Children from some of the most deprived parts of the North will storm the corridors of power in a bid to end child poverty.
> I’m sure the word storm is not being used literally here, but it wouldn’t it be nice if they did…
A 38-strong national cohort of children, which is more than half made up of children from this region, has drawn up a manifesto to launch in Parliament on October 15.
They hope to see their issues raised by local MPs during future Prime Minister’s Questions – something believed never to have happened before.
The North East has the highest child poverty rate in the UK, with one in three children affected.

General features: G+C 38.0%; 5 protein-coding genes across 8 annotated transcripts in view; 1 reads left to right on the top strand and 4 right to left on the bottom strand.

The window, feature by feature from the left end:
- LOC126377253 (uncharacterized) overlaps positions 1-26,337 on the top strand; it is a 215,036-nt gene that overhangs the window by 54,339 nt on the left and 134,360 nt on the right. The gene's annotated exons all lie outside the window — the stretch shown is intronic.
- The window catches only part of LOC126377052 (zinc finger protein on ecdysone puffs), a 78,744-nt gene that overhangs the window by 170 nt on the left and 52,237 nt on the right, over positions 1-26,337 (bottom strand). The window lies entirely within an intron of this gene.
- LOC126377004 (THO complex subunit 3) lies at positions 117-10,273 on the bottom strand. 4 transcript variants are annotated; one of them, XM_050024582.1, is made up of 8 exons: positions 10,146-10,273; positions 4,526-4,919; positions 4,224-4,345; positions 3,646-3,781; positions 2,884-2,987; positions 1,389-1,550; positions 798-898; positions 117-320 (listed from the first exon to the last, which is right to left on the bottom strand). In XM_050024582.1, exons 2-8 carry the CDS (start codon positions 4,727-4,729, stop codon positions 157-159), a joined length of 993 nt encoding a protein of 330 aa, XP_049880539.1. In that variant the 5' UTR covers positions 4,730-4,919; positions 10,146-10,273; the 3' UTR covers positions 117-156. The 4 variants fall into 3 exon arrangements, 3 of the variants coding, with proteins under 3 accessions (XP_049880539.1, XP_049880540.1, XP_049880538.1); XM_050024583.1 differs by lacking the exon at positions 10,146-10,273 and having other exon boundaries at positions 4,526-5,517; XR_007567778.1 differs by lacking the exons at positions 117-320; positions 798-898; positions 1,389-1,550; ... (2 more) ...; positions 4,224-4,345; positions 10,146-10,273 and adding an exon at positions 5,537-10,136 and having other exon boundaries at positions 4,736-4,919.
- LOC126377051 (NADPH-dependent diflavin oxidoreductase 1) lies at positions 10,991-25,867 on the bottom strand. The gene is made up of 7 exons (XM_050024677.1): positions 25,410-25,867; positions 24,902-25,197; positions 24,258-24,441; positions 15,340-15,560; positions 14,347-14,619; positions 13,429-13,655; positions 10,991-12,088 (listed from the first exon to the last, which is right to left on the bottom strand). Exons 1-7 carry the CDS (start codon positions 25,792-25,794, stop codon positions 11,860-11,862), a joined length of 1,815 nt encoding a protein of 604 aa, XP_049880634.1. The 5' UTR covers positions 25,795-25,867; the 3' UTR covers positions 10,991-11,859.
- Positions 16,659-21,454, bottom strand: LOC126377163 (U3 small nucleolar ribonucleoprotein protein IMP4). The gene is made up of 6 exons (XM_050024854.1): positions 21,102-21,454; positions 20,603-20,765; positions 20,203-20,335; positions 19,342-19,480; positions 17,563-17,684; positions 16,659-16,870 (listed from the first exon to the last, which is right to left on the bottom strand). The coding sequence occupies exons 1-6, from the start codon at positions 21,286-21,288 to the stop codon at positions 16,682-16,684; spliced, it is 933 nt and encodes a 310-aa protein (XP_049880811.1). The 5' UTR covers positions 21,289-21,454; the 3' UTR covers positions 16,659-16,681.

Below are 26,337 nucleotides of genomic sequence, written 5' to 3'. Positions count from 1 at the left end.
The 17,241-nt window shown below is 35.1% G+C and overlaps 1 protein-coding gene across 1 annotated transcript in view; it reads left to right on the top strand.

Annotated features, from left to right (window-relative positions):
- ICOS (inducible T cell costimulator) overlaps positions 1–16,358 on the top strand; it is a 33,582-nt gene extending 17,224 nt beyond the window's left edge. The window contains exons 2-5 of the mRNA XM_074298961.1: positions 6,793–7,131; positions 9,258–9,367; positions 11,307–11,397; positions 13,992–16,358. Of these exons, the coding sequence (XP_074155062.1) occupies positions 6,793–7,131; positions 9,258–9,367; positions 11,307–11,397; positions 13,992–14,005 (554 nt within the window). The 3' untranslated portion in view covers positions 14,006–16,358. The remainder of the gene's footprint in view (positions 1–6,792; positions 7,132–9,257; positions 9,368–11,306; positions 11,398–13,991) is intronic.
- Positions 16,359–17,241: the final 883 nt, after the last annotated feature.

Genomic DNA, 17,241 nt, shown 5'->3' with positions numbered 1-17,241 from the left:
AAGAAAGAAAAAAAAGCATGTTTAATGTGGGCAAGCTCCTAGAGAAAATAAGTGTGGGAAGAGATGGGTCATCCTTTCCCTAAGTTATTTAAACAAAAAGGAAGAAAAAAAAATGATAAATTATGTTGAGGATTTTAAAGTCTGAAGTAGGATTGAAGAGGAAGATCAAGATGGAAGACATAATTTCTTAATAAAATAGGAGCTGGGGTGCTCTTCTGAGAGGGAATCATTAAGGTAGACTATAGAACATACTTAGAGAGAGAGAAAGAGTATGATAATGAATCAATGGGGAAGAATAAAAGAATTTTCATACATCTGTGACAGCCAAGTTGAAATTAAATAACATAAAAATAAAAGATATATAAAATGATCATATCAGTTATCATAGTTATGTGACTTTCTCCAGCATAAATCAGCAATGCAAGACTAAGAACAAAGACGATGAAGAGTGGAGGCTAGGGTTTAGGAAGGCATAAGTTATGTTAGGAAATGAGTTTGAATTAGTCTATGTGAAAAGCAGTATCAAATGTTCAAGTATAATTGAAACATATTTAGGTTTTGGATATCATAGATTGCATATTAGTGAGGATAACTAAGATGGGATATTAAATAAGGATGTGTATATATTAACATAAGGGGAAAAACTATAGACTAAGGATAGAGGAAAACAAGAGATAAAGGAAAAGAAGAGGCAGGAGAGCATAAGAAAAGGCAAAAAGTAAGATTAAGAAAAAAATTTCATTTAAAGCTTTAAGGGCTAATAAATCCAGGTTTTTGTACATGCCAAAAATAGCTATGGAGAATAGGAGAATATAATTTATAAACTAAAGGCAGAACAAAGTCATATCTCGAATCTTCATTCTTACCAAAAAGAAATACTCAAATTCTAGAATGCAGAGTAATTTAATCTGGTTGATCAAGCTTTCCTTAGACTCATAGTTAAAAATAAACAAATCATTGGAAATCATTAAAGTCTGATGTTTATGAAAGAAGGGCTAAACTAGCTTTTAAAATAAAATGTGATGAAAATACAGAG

Some neighbourhoods in the North East have more than two-thirds of children living in families on out of work benefits.
The manifesto has been written by children aged between 13 and 18 and targets government-led policies against child poverty, which they feel have “failed” to engage with young people.
It has been thought up and produced by Poverty Ends Now (PEN); a group of young people from some of the most deprived parts of England, coming together to speak about the issues affecting children in their community.
The project is supported by Children North East, a charity which works with children and their parents who are living in poverty.
The charity’s chief executive Jeremy Cripps said children’s voices are seldom heard in public debates.
He said: “Children and young people experiencing poverty can see most clearly what must be done. This is their manifesto. It sets out plainly how to reduce the impact of poverty on children and eventually eliminate it altogether.